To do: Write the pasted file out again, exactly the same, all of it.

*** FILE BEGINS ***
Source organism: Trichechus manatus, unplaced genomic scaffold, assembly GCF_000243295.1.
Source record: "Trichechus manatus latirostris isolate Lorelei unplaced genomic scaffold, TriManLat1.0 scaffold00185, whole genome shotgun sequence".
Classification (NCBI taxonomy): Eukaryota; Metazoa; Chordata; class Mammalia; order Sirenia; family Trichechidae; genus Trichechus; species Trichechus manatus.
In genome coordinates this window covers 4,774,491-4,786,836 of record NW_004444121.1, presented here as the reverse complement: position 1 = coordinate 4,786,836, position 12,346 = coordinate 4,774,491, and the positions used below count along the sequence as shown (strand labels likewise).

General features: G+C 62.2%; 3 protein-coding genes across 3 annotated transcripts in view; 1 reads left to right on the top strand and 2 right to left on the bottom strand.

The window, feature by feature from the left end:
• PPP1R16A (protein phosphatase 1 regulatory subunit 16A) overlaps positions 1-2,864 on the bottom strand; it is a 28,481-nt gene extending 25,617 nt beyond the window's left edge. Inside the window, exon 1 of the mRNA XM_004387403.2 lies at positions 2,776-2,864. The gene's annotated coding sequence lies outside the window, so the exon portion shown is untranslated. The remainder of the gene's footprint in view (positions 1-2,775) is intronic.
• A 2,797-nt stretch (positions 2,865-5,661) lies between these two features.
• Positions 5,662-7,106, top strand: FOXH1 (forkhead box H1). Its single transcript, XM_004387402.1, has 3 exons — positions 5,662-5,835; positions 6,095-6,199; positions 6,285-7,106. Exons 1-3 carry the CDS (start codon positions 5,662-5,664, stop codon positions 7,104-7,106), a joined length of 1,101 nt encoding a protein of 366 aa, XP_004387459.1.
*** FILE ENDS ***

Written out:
Source organism: Trichechus manatus, unplaced genomic scaffold, assembly GCF_000243295.1.
Source record: "Trichechus manatus latirostris isolate Lorelei unplaced genomic scaffold, TriManLat1.0 scaffold00185, whole genome shotgun sequence".
Classification (NCBI taxonomy): Eukaryota; Metazoa; Chordata; class Mammalia; order Sirenia; family Trichechidae; genus Trichechus; species Trichechus manatus.
In genome coordinates this window covers 4,774,491-4,786,836 of record NW_004444121.1, presented here as the reverse complement: position 1 = coordinate 4,786,836, position 12,346 = coordinate 4,774,491, and the positions used below count along the sequence as shown (strand labels likewise).

General features: G+C 62.2%; 3 protein-coding genes across 3 annotated transcripts in view; 1 reads left to right on the top strand and 2 right to left on the bottom strand.

The window, feature by feature from the left end:
• PPP1R16A (protein phosphatase 1 regulatory subunit 16A) overlaps positions 1-2,864 on the bottom strand; it is a 28,481-nt gene extending 25,617 nt beyond the window's left edge. Inside the window, exon 1 of the mRNA XM_004387403.2 lies at positions 2,776-2,864. The gene's annotated coding sequence lies outside the window, so the exon portion shown is untranslated. The remainder of the gene's footprint in view (positions 1-2,775) is intronic.
• A 2,797-nt stretch (positions 2,865-5,661) lies between these two features.
• Positions 5,662-7,106, top strand: FOXH1 (forkhead box H1). Its single transcript, XM_004387402.1, has 3 exons — positions 5,662-5,835; positions 6,095-6,199; positions 6,285-7,106. Exons 1-3 carry the CDS (start codon positions 5,662-5,664, stop codon positions 7,104-7,106), a joined length of 1,101 nt encoding a protein of 366 aa, XP_004387459.1.